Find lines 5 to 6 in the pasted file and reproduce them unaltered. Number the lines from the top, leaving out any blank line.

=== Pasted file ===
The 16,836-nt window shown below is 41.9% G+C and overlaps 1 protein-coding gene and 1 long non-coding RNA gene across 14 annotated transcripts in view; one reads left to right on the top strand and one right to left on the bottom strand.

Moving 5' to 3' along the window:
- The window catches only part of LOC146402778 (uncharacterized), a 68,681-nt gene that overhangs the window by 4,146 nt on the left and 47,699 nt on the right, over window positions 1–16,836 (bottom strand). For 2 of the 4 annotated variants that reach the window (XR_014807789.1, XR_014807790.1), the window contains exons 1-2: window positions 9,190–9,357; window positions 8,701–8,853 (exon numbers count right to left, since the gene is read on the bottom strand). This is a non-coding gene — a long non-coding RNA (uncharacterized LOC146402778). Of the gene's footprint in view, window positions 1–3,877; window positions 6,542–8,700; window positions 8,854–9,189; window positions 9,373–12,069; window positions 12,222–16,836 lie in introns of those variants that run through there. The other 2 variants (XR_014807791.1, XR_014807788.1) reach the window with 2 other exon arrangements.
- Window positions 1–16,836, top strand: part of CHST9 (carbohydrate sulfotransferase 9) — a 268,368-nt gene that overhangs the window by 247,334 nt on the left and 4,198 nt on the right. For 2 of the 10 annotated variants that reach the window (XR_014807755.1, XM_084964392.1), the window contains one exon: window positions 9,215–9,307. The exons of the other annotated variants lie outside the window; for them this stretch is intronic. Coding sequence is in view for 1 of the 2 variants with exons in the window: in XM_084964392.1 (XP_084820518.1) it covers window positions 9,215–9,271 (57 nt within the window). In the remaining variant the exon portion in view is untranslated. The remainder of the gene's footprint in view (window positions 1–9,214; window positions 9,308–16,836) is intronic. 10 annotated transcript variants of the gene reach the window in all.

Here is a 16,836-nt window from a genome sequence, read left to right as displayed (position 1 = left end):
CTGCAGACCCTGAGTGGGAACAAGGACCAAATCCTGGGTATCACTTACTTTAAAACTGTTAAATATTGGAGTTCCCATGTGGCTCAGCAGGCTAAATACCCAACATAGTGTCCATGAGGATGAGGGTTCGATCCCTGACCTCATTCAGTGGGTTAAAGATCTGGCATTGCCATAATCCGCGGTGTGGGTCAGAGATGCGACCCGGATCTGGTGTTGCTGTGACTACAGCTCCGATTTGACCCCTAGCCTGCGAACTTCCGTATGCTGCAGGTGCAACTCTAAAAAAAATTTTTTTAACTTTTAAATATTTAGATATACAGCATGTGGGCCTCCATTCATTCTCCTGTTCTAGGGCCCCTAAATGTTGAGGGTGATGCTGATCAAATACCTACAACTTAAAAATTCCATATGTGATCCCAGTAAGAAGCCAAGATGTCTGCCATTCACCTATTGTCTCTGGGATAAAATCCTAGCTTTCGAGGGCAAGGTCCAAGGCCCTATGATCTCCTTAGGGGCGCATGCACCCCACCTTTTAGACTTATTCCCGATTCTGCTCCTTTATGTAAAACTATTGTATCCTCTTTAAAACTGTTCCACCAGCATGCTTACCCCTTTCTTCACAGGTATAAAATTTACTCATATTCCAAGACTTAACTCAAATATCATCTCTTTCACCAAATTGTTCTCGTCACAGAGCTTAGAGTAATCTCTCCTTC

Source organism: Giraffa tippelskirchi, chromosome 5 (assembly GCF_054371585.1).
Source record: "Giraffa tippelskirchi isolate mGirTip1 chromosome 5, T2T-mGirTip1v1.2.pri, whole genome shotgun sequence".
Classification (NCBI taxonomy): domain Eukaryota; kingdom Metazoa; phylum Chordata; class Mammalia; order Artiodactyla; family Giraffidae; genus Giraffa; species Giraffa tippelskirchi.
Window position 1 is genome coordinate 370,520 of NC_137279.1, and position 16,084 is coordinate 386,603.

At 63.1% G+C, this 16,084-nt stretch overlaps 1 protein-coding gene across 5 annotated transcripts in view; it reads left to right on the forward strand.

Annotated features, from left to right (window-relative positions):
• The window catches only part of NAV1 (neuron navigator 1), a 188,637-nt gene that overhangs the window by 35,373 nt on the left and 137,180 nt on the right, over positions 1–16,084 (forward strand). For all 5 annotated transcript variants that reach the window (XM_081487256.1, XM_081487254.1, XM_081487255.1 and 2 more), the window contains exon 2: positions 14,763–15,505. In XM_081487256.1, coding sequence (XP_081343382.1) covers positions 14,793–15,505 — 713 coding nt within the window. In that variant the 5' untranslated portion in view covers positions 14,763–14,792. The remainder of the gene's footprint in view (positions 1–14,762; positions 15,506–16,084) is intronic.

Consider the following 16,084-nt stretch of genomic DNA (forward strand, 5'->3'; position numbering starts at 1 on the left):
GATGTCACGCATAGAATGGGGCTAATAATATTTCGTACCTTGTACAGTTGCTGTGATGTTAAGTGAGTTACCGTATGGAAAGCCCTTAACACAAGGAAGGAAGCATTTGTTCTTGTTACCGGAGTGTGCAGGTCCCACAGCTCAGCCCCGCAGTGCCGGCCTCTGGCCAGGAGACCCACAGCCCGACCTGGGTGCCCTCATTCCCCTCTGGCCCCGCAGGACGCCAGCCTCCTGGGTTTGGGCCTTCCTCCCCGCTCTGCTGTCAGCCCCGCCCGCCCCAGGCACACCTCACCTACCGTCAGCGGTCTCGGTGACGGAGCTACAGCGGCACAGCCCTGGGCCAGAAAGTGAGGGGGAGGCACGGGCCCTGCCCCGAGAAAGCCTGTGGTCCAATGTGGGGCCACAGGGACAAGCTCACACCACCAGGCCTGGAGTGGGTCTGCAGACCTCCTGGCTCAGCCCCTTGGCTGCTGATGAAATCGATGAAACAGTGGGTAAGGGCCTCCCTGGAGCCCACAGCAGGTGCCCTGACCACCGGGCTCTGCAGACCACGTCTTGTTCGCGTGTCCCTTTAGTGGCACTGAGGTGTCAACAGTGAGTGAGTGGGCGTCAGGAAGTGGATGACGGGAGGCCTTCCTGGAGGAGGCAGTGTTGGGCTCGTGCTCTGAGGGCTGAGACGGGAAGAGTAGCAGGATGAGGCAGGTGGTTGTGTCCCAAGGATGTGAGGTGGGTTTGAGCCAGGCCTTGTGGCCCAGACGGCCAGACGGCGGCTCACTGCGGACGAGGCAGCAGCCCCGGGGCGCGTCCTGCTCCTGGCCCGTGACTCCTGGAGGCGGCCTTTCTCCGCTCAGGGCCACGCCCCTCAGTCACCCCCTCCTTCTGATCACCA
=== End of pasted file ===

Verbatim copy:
Here is a 16,836-nt window from a genome sequence, read left to right as displayed (position 1 = left end):
CTGCAGACCCTGAGTGGGAACAAGGACCAAATCCTGGGTATCACTTACTTTAAAACTGTTAAATATTGGAGTTCCCATGTGGCTCAGCAGGCTAAATACCCAACATAGTGTCCATGAGGATGAGGGTTCGATCCCTGACCTCATTCAGTGGGTTAAAGATCTGGCATTGCCATAATCCGCGGTGTGGGTCAGAGATGCGACCCGGATCTGGTGTTGCTGTGACTACAGCTCCGATTTGACCCCTAGCCTGCGAACTTCCGTATGCTGCAGGTGCAACTCTAAAAAAAATTTTTTTAACTTTTAAATATTTAGATATACAGCATGTGGGCCTCCATTCATTCTCCTGTTCTAGGGCCCCTAAATGTTGAGGGTGATGCTGATCAAATACCTACAACTTAAAAATTCCATATGTGATCCCAGTAAGAAGCCAAGATGTCTGCCATTCACCTATTGTCTCTGGGATAAAATCCTAGCTTTCGAGGGCAAGGTCCAAGGCCCTATGATCTCCTTAGGGGCGCATGCACCCCACCTTTTAGACTTATTCCCGATTCTGCTCCTTTATGTAAAACTATTGTATCCTCTTTAAAACTGTTCCACCAGCATGCTTACCCCTTTCTTCACAGGTATAAAATTTACTCATATTCCAAGACTTAACTCAAATATCATCTCTTTCACCAAATTGTTCTCGTCACAGAGCTTAGAGTAATCTCTCCTTC